Colter’s first trip to Yankee Stadium was a surreal experience for him. Ever since he was that kid learning how to pitch in our front yard, he’d been a Yankees fan. Our family has been Southern since we got off the boat in Charleston, South Carolina in 1767. If you live in the South, you pull for the Braves, not the Yankees. Our grandfather, a life long Braves fan, was beside himself with pride when Colter went pro, but part of him was asking – “why the Yankees?” If you ask me, I think Colter believed if you could make it with New York, you’d really made it as a baseball player. The Yankees have the money and prestige to get the best players in the world, they don’t necessarily have to rely on their farm league. When Colter walked out on the field on that spring night in 2005, he had achieved a lifetime of dreams…and he’d done it the hard way.
When I talked to him the next day, I couldn’t wait to hear all the details. I told him to tell me everything and I listened as he spoke like a kid who had met his hero. He flew in last-minute and took a cab to the field. As he stepped out of the cab, with all his luggage in tow, it was like – “what now?” He’d never even been to Yankee Stadium before and now he was supposed to walk in and make his professional debut. He asked someone where to go and was pointed in the right direction. He had to walk down this long, narrow hallway to get to the clubhouse. The hallway felt low and narrow, but Colter could sense the history. At the time the hallway had been built, there weren’t too many 6’7″ guys walking down it.
When he reached the locker room, he looked around and players with names like Alex Rodriguez, Jason Giambi and Derek Jeter were all there. Here he was, Colter Bean, from Alabama, standing in the same room with some of the greatest baseball players in the game today. He was directed to his locker and a horde of reporters were there waiting. He said he was confused at first because he didn’t realize they wanted to talk to him. He thought they were there for somebody else, surely. That’s the kind of exposure playing for the Yankees will get you. If that doesn’t intimidate you, I’m not sure what will…but Colter didn’t let it. He went out and pitched two innings of good, old-fashioned baseball. He showed he was a fighter and didn’t back down if he got behind the count on a batter or two. After all, being a fighter is what got him to center stage in Yankee Stadium, the “House that Ruth Built.” That night, he slept in the Ritz Carlton in New York City. Not bad for someone used to sleeping on the floor of a minor league bus.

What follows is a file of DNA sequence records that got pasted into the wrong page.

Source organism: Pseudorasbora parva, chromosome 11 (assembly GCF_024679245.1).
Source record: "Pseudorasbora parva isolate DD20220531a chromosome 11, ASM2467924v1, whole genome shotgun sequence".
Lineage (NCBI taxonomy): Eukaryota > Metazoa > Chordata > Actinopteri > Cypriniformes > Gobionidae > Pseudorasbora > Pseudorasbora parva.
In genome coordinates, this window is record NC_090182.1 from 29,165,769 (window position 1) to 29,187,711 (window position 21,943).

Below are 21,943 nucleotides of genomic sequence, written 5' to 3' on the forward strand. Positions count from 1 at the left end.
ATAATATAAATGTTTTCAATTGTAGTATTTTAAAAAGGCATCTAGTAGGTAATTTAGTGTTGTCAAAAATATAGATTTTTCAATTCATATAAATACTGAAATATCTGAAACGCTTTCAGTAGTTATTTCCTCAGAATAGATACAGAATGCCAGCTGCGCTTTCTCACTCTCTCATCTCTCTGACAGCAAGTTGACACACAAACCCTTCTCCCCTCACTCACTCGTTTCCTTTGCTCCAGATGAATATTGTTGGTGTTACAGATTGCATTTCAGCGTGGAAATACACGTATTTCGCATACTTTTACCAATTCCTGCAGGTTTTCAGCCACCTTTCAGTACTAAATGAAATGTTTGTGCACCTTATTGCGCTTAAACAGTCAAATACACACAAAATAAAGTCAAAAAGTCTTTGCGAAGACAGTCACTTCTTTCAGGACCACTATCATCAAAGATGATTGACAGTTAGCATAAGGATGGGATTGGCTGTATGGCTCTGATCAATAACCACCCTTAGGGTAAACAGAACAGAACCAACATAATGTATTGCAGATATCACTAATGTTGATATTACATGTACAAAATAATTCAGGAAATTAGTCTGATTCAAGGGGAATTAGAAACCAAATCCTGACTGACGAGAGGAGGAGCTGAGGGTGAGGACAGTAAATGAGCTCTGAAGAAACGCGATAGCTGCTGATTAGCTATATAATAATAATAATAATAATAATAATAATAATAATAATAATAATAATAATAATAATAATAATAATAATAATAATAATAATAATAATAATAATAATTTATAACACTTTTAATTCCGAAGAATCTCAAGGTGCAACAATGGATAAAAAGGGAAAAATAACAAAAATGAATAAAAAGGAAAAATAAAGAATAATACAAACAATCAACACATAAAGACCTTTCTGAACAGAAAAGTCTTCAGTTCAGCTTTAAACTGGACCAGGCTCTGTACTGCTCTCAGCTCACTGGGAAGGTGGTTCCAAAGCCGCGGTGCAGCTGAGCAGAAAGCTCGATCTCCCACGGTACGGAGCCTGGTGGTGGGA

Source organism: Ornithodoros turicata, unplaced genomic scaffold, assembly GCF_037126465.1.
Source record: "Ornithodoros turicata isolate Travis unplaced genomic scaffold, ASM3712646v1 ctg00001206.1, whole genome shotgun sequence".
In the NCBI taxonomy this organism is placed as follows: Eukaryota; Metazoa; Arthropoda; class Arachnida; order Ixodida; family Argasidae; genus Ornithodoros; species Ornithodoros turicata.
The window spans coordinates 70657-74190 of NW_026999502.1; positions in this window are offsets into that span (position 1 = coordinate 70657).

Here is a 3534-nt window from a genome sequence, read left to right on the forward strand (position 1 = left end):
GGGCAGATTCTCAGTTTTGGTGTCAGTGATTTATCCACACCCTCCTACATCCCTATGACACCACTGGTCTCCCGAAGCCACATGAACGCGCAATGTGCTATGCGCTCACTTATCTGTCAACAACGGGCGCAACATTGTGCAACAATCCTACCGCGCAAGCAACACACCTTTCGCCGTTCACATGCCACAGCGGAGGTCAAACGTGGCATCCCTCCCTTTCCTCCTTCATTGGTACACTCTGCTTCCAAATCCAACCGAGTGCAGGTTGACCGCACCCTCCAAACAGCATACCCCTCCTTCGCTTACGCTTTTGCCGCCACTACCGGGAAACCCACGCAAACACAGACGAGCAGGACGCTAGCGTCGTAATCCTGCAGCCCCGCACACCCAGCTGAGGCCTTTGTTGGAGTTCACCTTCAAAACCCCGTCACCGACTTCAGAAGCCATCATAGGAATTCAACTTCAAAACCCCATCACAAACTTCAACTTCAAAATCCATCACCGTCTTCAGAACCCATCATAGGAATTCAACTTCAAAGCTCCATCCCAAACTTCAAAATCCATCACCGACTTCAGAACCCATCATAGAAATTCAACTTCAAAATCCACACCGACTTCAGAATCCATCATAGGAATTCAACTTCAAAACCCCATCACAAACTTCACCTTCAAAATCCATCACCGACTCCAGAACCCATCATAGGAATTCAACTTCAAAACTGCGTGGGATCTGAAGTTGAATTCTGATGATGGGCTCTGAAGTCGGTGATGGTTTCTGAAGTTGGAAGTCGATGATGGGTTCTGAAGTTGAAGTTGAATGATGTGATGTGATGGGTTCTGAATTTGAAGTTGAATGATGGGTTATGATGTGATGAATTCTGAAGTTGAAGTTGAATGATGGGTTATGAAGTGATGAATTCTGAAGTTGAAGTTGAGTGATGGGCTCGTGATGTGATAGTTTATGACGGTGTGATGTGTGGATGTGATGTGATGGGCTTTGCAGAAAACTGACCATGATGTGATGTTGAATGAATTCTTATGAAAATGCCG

Over the next couple of years, Colter would return to the Bigs a few more times. He pitched in Shay Stadium and the legendary Fenway Park, but I don’t think anything meant as much to him as that first night on the home turf. He said it was one of the best days of his life. To this day, he has the lineup from that night framed in his house. As high as this night was, many lows were to follow.
During Spring Training the following year, he was invited again to Big League Camp. He’d worked very hard over the off-season to get stronger and be mentally ready for the challenge ahead – he was determined to win a spot on the 25 man roster and begin the season in New York. 2006 brought stiff competition since the Yankees had signed Randy Johnson. Colter put up an ERA of around 2.5, pitching against major leaguers. As the days went by he continued to get his hopes up that he’d made the team. On the last day of Spring Training, Joe Torre called Colter in and broke his heart – he hadn’t made the team. The reason why was never clearly explained. He’d put up better numbers than some of those being paid millions, but in the end, not being paid millions did him in. He learned that in modern-day baseball, it’s not about the best players on the field, it’s about the those with the best hype. Marketing and agents are everything and you better get started in high school if you want to make The Show permanently.
This past fall, Colter hung up his glove and headed South. It had been a long road. He’d lasted long enough to prove everyone wrong – he could play the game, better even than he was ever given credit. He left with no regrets. Regardless of what the official record book says, no one can argue with the fact that he worked his way up through the Yankee farm league to the Show and competed. He competed with guys jacked up on steroids and million dollar bank accounts. He never sold out and he left with many stories to tell his son one day. He didn’t sell out. He persevered.
-photos courtesy of Getty Images